Child Welfare System Gaps: “It’s not a question of resources. It’s a question of will!”

not for sale

According to a report released by the National Center for Youth Law, on ending commercial sexual exploitation of children in California, “Every day, the unthinkable happens: thousands of America’s children are coerced into performing sex for hire. Exploitation can start as young as age ten.

foster kids where is the loveSome exploited children are brutally beaten and raped. Others are isolated, drugged, and starved until they become “willing” participants. Yet, these children are regularly arrested and held in juvenile detention facilities even though they are victims of crime.”

According to the FBI, between 50 and 80 percent of commercially sexually exploited children are, or were formally involved with, the child welfare system. According to Leslie Heimov, Executive Director of Children’s Law Center of California, “the more we learn about child sex trafficking, the clearer it becomes that we are facing a national crisis. Without safe placements, access to highly trained therapists and other experts, we are powerless to stop the brutalization and re-victimization of the youth the child welfare system seeks to protect.”

Stacey Katz, Executive Director of an agency that serves over 100 commercially sexually exploited children per year in Alameda County, California, states, “We know from our daily work that the level of system coordination required to address the emotional trauma, constant physical danger and coercive techniques used by traffickers does not yet exist in California. The traffickers benefit directly from these system gaps. Until the agencies responsible for serving and protecting young people come together, we will continue to see youth who are severely traumatized and whose lives are in danger. We can do better by these youth-this is not an issue of resources. It’s an issue of will.”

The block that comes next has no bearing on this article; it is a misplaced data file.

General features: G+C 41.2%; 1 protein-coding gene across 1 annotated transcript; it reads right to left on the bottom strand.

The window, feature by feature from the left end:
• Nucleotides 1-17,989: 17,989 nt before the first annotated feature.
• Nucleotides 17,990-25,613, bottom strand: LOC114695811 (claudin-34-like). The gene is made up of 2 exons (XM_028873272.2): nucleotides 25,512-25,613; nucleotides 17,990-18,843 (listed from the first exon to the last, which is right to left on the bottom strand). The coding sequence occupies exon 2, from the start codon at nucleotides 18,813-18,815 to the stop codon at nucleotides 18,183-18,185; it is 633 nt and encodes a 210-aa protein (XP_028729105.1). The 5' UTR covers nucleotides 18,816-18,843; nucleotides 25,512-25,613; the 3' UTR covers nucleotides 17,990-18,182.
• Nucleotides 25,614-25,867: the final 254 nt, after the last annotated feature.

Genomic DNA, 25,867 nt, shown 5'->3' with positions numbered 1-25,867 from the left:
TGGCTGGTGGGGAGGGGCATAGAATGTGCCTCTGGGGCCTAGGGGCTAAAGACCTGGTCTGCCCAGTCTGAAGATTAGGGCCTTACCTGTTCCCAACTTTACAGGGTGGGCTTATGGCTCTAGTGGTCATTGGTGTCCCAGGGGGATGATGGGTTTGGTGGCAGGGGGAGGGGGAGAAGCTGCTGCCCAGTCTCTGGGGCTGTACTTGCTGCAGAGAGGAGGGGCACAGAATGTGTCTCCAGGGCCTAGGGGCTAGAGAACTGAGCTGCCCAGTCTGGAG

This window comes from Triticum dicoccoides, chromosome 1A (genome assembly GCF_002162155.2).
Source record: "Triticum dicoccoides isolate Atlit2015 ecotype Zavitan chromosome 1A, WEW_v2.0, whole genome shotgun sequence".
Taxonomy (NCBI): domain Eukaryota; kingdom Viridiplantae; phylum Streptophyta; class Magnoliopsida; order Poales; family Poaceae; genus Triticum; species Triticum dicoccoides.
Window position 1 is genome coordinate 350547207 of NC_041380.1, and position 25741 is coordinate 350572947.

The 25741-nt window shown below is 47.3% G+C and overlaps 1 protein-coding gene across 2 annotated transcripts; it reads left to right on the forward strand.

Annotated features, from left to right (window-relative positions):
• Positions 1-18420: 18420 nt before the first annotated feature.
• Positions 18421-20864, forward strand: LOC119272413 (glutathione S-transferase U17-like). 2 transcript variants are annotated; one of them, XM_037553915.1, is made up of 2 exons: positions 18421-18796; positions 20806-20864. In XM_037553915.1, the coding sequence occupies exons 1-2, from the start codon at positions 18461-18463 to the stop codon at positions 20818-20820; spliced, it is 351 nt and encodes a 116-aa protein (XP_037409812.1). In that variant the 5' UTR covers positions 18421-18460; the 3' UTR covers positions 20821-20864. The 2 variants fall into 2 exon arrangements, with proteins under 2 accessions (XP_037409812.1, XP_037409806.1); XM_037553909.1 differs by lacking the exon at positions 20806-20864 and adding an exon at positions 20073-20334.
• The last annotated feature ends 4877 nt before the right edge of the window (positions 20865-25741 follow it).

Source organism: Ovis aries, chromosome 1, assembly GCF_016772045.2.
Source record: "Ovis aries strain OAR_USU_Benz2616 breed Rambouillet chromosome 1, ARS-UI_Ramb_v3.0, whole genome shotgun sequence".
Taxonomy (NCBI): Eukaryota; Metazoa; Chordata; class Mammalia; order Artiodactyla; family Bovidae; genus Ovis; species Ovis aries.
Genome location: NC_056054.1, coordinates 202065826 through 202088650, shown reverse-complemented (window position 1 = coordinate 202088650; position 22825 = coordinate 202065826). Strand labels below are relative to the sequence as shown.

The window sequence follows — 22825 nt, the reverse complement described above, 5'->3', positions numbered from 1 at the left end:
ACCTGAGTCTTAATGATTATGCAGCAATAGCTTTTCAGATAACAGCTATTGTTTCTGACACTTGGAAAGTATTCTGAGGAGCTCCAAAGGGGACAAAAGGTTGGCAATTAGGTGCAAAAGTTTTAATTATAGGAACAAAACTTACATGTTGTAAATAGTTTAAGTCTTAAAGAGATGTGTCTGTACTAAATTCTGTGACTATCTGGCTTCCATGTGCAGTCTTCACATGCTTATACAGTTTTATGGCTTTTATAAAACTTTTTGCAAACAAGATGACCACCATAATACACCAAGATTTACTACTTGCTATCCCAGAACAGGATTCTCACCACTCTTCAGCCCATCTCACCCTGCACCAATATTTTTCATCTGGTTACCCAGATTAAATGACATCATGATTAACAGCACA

How do you PREVENT the Sexual Exploitation of Children?


Last May, the state of Washington passed into law, a directive to all teachers and social service workers to collaborate and provide awareness and training materials for local school divisions on human trafficking, including strategies to prevent child trafficking.

That can sound scary. It sounds like the teachers would have to teach children – even elementary school children – seedy details about pimps and prostitution. But, nothing could be farther from the truth. While the teachers themselves will become educated on the tactics used by these predators, and how they target children, the programs that will be offered to the children will be positive and uplifting.

An article in the Washington Times Communities, details some of the programs and goals which have already been implemented in some of the schools:

Educating Children About Media and Advertising so that the consumerism and fame that are promoted in the media do not become their only values.